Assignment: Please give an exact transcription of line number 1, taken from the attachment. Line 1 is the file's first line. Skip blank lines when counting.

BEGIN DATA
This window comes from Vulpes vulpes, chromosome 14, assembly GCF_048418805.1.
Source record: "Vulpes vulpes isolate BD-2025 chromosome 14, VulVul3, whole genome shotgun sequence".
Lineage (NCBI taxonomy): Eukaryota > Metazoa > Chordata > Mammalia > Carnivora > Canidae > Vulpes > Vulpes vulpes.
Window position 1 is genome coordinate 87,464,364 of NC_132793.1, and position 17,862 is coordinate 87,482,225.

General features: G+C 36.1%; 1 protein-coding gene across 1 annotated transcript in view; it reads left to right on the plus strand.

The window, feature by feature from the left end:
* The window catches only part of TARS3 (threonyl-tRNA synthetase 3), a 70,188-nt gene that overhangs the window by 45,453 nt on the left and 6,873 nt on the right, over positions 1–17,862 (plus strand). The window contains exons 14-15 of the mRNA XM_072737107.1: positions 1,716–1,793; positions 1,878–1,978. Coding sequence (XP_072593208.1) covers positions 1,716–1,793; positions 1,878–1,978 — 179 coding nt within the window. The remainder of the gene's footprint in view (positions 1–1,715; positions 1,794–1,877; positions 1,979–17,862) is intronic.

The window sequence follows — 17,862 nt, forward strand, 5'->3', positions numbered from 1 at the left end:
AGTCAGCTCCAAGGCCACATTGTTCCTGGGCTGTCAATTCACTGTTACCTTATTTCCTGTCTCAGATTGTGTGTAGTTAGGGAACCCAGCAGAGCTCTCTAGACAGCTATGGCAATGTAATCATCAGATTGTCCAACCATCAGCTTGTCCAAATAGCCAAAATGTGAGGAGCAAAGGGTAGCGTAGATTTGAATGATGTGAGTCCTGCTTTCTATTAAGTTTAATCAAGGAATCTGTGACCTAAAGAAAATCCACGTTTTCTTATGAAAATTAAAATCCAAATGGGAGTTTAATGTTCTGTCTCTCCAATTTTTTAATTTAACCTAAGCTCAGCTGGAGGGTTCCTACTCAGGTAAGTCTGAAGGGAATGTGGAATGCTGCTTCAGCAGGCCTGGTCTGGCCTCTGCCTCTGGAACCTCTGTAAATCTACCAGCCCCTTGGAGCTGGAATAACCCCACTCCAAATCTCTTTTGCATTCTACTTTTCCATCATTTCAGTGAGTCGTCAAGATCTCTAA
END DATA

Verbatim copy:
This window comes from Vulpes vulpes, chromosome 14, assembly GCF_048418805.1.